That’s right, folks. The Winklevii are back and baring their teeth. In case you are part of the .0001 percent of the population that didn’t see “The Social Network,” the movie that will supposedly define our generation, and are still thinking that the only possible definition of a winklevii could be the distant cousin of a widget, that annoying hypothetical product that our econ problem sets always seem to be producing, let me regale you with the tale of Facebook’s founding and the Winklevoss brothers’ quest for vindication.

So who are these “Winklevii”? Once upon a time in a land of milk and Crimson, there was a nerdy NJB (Nice Jewish Boy) named Mark Zuckerberg, and two rowing twins named Tyler and Cameron Winklevoss. The Winklevii, along with some Indian dude who really doesn’t get enough credit for being part of this whole operation, came up with the idea to start a dating site for Harvard students called Harvard Connect. They wanted Mark to help them with the website design, and Mark agreed, only to immediately disappear and found Facebook, which has since exploded in size in the cyberspace equivalent of the big bang.

The Winklevii were pissed and determined to make Facebook’s legal bills rival those of the Clinton administration, and now Let’s Sue, round II, is in the works. Although the Winklevii sued Facebook and settled six years ago, they’re now back for more and want to undo their original settlement and have another go at Facebook. Their happiness appears to have been as fleeting as a rocket launch. They still feel the need to prove to the world who is really responsible for Facebook. In the sage words of Tyler Winklevoss, “the principle is that Mark stole the idea.”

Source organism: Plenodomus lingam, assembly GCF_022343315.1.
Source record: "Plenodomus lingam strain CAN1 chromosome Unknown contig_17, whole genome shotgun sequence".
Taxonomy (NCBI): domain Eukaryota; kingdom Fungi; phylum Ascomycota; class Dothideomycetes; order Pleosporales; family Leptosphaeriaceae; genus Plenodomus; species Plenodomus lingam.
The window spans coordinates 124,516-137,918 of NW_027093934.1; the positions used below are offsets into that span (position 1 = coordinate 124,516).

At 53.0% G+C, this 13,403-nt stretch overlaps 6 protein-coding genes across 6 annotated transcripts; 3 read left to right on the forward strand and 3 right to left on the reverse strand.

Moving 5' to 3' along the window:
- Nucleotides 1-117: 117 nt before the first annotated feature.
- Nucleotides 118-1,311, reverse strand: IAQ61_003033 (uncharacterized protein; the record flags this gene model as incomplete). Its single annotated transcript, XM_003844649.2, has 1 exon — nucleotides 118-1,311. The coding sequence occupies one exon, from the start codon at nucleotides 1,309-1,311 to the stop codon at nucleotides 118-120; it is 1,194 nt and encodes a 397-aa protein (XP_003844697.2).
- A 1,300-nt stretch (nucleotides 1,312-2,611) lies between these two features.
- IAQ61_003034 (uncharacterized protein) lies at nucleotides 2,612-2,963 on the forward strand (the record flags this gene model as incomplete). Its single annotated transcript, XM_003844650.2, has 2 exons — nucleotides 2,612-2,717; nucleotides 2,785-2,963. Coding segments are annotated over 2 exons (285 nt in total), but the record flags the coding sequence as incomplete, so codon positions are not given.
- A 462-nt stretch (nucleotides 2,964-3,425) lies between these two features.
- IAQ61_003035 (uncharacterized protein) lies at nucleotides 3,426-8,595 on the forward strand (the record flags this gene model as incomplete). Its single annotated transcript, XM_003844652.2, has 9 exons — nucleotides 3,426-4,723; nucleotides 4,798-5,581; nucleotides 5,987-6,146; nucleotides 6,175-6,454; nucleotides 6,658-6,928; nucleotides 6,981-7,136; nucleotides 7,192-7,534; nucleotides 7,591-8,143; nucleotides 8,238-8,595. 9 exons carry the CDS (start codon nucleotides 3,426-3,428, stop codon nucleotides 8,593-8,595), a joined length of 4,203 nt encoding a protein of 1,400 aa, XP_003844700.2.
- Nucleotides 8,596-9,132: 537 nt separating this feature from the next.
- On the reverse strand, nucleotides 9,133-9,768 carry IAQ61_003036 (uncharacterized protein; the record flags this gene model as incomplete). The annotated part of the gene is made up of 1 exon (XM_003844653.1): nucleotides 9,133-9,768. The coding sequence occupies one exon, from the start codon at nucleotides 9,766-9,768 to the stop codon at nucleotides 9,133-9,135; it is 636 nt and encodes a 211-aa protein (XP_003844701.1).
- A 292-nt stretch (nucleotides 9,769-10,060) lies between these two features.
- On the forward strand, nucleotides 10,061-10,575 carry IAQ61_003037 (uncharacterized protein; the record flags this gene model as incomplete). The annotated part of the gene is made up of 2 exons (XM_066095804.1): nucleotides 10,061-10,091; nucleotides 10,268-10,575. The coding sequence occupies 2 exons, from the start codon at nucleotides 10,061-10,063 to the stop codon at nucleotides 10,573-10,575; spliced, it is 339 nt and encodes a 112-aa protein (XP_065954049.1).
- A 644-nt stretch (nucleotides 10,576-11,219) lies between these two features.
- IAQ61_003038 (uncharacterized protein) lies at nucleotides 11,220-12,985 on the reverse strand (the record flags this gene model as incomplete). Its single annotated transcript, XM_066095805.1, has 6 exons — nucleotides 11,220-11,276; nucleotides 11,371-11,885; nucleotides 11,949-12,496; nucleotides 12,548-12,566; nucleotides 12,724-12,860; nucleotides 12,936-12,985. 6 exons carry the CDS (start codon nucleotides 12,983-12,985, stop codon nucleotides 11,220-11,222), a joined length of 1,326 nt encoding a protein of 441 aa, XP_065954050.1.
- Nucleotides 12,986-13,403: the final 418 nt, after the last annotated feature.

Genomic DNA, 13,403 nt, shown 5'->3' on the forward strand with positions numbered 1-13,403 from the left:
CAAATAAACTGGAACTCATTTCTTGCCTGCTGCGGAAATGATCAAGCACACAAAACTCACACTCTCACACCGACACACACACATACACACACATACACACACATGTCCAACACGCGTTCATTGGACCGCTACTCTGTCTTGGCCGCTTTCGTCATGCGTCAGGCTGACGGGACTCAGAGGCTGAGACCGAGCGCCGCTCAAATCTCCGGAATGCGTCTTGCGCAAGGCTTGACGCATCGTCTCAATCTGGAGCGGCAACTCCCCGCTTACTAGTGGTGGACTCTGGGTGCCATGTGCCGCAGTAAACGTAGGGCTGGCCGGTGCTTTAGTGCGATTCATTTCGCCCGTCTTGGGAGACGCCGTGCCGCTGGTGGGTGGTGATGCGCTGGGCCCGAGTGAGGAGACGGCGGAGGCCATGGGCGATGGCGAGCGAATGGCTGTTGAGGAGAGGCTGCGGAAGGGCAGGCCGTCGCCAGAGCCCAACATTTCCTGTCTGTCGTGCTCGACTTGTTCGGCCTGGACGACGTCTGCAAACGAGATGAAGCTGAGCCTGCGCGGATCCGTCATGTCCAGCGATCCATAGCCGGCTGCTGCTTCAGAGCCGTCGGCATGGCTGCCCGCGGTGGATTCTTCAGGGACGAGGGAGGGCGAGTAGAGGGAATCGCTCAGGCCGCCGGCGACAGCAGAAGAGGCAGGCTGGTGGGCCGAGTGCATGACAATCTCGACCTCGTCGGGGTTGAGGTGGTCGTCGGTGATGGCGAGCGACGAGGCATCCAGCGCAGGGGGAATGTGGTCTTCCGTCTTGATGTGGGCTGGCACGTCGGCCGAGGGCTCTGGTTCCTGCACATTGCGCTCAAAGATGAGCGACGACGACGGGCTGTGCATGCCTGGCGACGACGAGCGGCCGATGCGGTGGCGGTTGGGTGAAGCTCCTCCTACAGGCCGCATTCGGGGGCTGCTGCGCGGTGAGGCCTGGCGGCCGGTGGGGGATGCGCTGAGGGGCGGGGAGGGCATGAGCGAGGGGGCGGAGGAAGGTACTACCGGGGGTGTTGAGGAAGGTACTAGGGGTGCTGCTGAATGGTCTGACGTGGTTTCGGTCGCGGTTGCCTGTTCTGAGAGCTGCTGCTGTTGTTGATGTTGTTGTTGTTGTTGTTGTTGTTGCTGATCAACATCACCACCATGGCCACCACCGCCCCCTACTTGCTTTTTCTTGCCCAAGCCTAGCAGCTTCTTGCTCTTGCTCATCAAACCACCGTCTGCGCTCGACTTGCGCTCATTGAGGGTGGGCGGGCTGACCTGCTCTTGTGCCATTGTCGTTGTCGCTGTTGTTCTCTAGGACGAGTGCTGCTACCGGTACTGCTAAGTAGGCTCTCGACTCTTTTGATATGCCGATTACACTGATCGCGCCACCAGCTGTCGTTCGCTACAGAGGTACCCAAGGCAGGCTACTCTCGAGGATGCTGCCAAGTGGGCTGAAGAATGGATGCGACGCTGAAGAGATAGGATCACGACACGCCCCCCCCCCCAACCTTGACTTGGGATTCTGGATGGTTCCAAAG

Despite having tried to puzzle out who is truly responsible for the creation of Facebook for about a week after I saw “The Social Network,” I am still not entirely sure who spawned this titan. As with the creation of most things larger than a beluga whale, it was probably a group effort.

Perhaps more importantly, though, I think that we can learn the important life lesson of moving on from watching these Winklevii try to make Facebook eat dung for the second time. Now I know that I am in no position to say that I understand what it feels like to switch on the light upstairs, so to speak, for a guy like Mark Zuckerberg and then have him create a website that not only is worth billions upon billions of dollars, but also completely and fundamentally changes how we relate to each other socially. In terms of general discomfort, I would guess it probably most closely resembles being continually sucker-punched.

But I can say that, for a long time, I, very much like the Winklevii, had a similar sense of entitlement: the cookie had to crumble my way every time, and everyone around me had to help me let the world know when someone wasn’t behaving properly towards me. In my slightly older age, though, I have come to realize that life isn’t completely fair, and since abandoning my religious following of the mantra “don’t get mad, get even,” I have actually led a much happier life. Sure, I still have my moments when I lose perspective. There was the time that my iPod got stolen at the gym, and I vowed to alert every member of Yale Security of the robbery to make sure that whoever was listening to my “groovin with T-swift” playlist was caught. But for the most part I have left behind the notion that I have the power to make everything go my way all the time, and moreover, that the world owes me that right in the first place.

I’m not saying stealing is right. And there are times when it is well worth it to sue. My point is to count your blessings, and remember that in the grand scheme of things, if you have the luxury to read this article, you, like the Winklevii, are probably better off than much of the world. Next thing we know, these widget relatives are going to be suing DateHarvardsq, an online dating site for Harvard men. This site hasn’t caught on quite like Facebook yet, but when it finally goes supernova and the lawsuits rolls around, remember to tell everyone who called it first. Otherwise, I suppose I’ll have to sue.

Maddie Broder is a sophomore in Morse College.